1. Hold R
  2. Move your hand from the Camera Pan stick to the D-Pad
  3. Move over to the desired ability
  4. Move back to the Camera Pan
  5. Hit A

In short, I hate it.


Base Management

Resources: CnC-style refineries vs. the Dawn of War requisition method.  Both have a single unit for currency, not much else to say.

Building Placement:  For people who are used to placing buildings with a mouse, consoles are as bad as you think they are.  CnC still has the same placement strategies as before, with building rotation performed via camera.  Halo Wars opts for the highly simplified, yet much easier “Pod Base” construct, where your base has limited slot expansion, but can build anything you have access to in those slots.  

Building Buildings/Units: Halo Wars is a simple “Select, Point, ‘A'” which ensures that anything you want to build is only three button presses away.  CnC  uses the tab interface which activates by holding the trigger, but requires you to manually select things using the D-pad on a linear list of constructions.  For the construction yard, you’re doing a lot of mousing.  Building a crane also requires you select the crane from the map, preventing you from doing any form of queuing.  And that’s assuming you don’t need to reposition, which requires additional camera rotation.

In short, it’s annoying as hell, and I’m not sure if any amount of practice would make it any more intuitive for me.

The interface DOES allow you to queue units without going back to the base, unlike Halo Wars.  But Halo Wars gets around that by allowing the cycle-army-base buttons to move you camera as you go.

Waypoints:  CnC maintains the “waypoints per production building” mechanic, with the ability to set the default production structure for interface-based construction (That probably means the multi-building unit queues are not in the game.  Shame, really, since that was the best thing to have).  Halo Wars has a single waypoint per base, so no separating based on unit type.  It also gives you the ability to set global waypoints so all bases send units to a specific part of the map.  Awesome?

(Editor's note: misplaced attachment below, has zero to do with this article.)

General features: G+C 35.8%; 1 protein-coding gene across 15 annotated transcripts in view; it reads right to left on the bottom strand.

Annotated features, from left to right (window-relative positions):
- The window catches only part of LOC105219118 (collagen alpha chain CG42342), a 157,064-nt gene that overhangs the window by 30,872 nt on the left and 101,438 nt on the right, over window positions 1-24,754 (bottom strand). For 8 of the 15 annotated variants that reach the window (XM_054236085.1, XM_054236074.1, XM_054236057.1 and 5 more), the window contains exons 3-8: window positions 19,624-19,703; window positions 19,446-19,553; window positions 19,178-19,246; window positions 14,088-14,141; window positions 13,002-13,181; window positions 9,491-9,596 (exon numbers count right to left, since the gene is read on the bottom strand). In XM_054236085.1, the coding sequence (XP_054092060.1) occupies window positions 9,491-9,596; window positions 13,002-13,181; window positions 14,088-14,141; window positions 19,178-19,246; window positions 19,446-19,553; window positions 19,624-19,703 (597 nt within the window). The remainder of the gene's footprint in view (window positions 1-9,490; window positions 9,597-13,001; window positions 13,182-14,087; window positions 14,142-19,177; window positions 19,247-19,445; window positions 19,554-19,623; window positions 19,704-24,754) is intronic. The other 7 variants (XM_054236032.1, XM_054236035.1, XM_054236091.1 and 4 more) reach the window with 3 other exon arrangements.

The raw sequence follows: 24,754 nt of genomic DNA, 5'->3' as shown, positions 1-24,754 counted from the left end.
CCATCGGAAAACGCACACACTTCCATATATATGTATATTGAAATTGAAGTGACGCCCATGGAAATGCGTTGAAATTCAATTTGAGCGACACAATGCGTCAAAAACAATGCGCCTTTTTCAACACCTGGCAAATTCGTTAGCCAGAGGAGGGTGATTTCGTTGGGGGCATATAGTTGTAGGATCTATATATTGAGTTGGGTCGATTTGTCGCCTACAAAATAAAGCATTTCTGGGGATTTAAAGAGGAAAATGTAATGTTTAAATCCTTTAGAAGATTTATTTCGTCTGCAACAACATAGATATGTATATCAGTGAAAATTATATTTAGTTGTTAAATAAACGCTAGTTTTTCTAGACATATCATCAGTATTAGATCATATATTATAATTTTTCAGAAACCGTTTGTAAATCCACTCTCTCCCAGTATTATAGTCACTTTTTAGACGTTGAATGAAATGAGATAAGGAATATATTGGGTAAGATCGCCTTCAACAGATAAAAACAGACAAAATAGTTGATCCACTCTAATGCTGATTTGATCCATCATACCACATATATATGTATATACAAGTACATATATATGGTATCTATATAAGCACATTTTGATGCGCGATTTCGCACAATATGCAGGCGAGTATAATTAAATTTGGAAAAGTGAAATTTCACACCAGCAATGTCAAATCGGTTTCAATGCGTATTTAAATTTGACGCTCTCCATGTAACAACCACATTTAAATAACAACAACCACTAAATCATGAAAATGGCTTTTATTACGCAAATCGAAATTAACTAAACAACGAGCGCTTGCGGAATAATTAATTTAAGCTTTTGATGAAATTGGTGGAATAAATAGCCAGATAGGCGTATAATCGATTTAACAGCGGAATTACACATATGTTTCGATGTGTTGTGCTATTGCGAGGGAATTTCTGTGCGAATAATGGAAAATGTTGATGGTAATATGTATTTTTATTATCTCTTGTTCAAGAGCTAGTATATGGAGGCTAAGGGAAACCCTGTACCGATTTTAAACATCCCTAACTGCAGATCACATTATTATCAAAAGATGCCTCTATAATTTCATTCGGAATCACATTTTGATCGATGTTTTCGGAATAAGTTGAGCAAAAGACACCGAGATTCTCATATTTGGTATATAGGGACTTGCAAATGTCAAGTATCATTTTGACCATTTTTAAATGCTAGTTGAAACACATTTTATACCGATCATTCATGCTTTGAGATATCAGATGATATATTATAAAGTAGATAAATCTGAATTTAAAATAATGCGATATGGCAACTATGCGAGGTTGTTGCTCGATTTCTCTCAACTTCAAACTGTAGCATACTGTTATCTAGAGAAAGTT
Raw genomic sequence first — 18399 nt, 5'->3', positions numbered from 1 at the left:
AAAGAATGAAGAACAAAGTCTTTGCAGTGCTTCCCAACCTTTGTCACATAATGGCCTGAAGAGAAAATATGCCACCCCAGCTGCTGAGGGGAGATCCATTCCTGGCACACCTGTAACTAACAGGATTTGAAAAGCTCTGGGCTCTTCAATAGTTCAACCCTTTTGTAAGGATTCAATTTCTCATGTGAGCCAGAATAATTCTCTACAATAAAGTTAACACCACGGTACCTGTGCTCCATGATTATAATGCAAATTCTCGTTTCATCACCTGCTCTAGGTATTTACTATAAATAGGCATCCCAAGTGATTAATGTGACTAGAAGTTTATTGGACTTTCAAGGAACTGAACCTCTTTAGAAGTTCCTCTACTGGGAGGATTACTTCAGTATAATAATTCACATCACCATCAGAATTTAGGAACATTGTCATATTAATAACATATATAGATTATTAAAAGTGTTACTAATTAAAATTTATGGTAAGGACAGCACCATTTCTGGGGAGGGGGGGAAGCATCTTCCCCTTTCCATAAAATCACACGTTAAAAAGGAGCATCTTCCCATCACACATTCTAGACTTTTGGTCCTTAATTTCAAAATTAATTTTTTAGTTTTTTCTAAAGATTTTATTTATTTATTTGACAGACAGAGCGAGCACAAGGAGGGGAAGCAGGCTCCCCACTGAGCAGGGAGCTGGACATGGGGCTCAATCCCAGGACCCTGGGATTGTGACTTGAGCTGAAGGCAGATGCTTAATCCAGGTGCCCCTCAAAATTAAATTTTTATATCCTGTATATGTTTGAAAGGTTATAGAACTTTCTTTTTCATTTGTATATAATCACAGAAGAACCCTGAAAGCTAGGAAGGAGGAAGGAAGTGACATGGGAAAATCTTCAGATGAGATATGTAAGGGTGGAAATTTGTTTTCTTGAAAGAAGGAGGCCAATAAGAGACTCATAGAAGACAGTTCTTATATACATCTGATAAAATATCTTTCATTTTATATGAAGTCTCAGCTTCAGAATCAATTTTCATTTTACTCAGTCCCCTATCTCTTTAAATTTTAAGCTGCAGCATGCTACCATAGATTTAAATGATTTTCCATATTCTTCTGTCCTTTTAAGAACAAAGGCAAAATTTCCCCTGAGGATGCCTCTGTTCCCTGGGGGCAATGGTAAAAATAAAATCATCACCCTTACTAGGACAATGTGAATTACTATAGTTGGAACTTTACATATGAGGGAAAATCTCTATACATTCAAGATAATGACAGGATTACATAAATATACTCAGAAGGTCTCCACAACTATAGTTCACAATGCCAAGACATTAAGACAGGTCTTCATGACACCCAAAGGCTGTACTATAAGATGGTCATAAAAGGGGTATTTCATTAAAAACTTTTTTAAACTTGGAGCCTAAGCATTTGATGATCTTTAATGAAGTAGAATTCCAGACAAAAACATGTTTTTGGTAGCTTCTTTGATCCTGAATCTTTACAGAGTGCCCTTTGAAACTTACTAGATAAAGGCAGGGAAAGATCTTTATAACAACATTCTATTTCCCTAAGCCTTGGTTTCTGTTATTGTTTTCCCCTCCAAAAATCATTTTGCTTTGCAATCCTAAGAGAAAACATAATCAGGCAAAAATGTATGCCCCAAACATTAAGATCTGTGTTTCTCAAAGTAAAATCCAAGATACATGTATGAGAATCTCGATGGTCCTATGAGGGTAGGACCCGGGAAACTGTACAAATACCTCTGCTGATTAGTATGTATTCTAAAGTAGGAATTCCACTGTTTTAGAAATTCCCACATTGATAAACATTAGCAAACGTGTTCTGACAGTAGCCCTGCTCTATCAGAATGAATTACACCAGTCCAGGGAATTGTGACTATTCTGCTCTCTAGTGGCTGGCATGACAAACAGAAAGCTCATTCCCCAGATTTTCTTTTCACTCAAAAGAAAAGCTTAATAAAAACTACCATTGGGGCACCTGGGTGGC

Halo Wars has an advantage in being able to tailor the game mechanics to fit a console, and get rid of a lot of the stuff that plagues Command and Conquer as a result of being a PC-port.  What’s annoying is that the Halo Wars control scheme could be adapted to CnC fairly well, and would improve a lot of the problems I had with it.  It has a fairly simple control scheme suitable for the game.  CnC is a nice effort, but it loses out on some key PC distinctions that make playing the game no where near as enjoyable.

Of course, that doesn’t mean Halo Wars is a must-buy for anyone.

Food Review #1: Health Potion, Chicken Battle, and A Surprise

Posted in Reviews with tags , , , , on February 15, 2009 by zolthanite

Today I went to Fry’s to pick up some solder, some wires for my breadboard, and… a health potion.  Curiosity made me part with almost $4 to try a 50mL an energy drink when I don’t even drink Red Bull.